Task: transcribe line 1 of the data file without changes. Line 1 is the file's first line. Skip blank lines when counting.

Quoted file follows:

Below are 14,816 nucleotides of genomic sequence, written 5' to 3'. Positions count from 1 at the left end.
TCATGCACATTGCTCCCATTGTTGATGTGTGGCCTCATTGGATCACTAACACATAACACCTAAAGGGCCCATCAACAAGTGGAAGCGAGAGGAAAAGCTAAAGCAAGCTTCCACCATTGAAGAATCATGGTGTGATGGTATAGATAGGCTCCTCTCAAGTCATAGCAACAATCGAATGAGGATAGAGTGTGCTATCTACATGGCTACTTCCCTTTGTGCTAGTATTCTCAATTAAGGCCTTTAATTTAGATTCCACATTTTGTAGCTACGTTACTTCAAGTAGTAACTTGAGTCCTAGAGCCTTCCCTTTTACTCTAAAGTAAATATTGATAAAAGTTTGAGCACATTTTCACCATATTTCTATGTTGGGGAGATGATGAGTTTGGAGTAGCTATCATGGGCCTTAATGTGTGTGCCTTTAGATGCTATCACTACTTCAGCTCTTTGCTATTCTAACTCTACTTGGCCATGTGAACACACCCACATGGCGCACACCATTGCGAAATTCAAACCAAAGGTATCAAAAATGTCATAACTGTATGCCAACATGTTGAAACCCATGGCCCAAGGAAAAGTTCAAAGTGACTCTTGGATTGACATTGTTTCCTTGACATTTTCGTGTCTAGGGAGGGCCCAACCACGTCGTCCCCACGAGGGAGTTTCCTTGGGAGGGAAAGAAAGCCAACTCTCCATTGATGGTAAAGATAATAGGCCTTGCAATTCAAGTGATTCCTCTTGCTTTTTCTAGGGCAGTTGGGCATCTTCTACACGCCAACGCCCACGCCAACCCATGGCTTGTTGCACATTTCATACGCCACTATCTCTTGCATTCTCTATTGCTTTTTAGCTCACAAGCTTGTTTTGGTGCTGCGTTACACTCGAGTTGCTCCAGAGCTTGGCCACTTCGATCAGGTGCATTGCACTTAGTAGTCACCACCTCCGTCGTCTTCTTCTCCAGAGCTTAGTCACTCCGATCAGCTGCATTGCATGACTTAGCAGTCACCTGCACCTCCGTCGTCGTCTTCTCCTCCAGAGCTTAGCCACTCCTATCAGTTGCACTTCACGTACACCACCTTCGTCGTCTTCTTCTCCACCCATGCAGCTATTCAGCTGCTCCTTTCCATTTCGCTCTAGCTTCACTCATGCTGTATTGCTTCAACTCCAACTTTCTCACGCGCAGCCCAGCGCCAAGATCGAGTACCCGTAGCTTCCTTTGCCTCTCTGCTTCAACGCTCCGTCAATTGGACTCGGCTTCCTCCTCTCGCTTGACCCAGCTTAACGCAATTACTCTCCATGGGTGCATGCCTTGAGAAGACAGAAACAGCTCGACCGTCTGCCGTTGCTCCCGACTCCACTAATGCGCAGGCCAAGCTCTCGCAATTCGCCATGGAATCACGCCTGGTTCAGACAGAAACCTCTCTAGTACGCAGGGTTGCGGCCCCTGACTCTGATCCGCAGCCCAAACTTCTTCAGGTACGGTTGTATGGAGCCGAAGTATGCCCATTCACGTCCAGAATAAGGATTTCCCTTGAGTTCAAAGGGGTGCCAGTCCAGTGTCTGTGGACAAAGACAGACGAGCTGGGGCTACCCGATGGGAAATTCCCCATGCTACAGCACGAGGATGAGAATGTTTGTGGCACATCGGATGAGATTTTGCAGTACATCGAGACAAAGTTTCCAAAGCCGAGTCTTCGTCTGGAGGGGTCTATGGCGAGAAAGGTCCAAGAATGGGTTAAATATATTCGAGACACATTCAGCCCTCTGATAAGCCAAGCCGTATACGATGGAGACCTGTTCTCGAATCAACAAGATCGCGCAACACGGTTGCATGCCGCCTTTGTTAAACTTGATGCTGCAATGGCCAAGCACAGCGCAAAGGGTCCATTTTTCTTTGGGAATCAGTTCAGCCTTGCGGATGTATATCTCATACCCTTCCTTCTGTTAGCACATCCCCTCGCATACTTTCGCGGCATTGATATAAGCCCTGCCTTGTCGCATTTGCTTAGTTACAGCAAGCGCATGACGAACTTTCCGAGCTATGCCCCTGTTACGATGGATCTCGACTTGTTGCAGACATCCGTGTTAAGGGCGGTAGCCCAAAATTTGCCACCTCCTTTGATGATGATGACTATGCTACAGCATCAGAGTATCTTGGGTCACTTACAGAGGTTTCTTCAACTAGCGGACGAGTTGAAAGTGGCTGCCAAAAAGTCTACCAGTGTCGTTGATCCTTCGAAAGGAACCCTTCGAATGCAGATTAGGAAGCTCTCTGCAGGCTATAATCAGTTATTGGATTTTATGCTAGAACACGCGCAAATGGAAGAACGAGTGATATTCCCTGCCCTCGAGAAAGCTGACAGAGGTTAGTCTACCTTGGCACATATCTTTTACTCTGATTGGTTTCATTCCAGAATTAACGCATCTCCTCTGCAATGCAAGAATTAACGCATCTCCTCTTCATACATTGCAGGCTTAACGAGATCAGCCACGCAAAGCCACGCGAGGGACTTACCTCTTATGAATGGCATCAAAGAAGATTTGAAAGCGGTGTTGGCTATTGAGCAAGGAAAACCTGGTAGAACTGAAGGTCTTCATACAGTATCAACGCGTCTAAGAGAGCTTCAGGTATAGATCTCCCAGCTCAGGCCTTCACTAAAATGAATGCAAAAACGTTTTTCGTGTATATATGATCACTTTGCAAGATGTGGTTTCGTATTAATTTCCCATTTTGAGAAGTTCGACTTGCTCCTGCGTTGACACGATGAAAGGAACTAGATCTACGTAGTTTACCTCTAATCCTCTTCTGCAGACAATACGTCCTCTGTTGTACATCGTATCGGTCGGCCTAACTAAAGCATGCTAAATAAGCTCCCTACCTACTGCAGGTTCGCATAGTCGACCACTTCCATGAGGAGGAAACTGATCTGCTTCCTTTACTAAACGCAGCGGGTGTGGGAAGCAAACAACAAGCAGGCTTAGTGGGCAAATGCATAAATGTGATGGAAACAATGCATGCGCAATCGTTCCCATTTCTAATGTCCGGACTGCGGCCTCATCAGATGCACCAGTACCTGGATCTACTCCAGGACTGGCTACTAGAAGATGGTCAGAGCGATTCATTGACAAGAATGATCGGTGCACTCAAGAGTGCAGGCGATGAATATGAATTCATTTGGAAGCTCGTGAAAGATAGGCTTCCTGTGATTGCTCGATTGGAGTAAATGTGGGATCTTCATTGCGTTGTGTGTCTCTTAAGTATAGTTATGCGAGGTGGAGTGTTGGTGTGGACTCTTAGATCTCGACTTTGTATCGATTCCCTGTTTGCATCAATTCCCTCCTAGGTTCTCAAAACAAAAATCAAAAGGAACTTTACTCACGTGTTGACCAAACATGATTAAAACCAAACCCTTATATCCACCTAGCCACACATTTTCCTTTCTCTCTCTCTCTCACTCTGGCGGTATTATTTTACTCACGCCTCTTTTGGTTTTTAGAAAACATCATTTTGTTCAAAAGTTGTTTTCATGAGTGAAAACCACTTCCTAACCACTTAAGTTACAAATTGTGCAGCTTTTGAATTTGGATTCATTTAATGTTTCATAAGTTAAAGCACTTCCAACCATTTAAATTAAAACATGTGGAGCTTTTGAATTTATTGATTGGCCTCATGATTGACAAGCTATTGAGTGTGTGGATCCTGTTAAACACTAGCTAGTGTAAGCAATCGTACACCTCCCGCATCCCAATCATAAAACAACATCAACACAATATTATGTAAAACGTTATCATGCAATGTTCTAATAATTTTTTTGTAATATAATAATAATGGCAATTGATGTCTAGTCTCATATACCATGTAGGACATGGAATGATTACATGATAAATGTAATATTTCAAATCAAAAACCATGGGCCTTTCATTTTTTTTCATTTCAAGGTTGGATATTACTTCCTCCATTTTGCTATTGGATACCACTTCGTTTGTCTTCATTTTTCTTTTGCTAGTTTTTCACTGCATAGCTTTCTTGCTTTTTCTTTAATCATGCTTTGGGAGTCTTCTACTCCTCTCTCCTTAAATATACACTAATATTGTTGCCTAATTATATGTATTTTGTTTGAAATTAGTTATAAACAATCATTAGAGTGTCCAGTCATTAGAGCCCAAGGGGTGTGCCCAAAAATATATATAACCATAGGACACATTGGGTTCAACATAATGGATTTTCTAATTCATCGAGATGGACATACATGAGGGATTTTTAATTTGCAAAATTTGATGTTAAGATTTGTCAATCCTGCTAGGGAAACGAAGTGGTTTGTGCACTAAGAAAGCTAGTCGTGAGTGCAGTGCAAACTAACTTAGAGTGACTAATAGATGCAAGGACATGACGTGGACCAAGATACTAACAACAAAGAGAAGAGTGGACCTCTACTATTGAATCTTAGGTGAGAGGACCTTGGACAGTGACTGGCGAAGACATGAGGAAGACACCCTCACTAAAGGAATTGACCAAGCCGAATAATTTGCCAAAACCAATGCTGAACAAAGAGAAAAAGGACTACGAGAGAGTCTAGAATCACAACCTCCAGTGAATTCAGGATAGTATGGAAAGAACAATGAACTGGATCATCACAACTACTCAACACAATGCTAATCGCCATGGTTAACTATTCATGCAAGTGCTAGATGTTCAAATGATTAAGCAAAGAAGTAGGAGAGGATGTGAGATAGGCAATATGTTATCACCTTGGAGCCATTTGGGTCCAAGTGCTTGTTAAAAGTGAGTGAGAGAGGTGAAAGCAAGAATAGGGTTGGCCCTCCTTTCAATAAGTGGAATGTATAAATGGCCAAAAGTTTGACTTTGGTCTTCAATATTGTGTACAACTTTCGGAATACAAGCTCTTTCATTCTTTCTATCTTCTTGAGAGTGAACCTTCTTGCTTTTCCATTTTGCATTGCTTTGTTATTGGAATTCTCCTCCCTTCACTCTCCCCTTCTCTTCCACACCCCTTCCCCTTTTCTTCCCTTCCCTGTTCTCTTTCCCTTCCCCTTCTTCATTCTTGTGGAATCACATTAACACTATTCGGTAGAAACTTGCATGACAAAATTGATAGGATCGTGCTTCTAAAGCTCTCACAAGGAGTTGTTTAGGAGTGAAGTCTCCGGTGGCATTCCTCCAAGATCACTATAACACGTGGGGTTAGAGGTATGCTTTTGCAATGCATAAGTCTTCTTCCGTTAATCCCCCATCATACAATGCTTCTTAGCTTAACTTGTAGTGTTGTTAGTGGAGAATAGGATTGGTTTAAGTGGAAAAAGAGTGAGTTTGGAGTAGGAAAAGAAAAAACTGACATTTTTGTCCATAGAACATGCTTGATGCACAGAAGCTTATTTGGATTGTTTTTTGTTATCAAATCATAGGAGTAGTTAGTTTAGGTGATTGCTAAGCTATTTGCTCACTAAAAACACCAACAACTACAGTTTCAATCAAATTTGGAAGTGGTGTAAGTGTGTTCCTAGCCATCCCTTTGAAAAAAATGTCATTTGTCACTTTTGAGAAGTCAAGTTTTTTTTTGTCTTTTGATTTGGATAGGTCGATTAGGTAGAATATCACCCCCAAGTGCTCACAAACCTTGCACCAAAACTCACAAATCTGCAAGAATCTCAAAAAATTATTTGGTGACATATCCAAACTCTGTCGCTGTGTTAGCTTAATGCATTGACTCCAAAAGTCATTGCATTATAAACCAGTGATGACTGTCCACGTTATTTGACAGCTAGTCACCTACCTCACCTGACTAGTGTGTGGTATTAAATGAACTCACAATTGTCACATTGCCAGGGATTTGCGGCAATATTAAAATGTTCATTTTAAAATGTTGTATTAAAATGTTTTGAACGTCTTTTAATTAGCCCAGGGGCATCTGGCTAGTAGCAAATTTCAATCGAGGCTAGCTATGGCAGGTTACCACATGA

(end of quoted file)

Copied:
Below are 14,816 nucleotides of genomic sequence, written 5' to 3'. Positions count from 1 at the left end.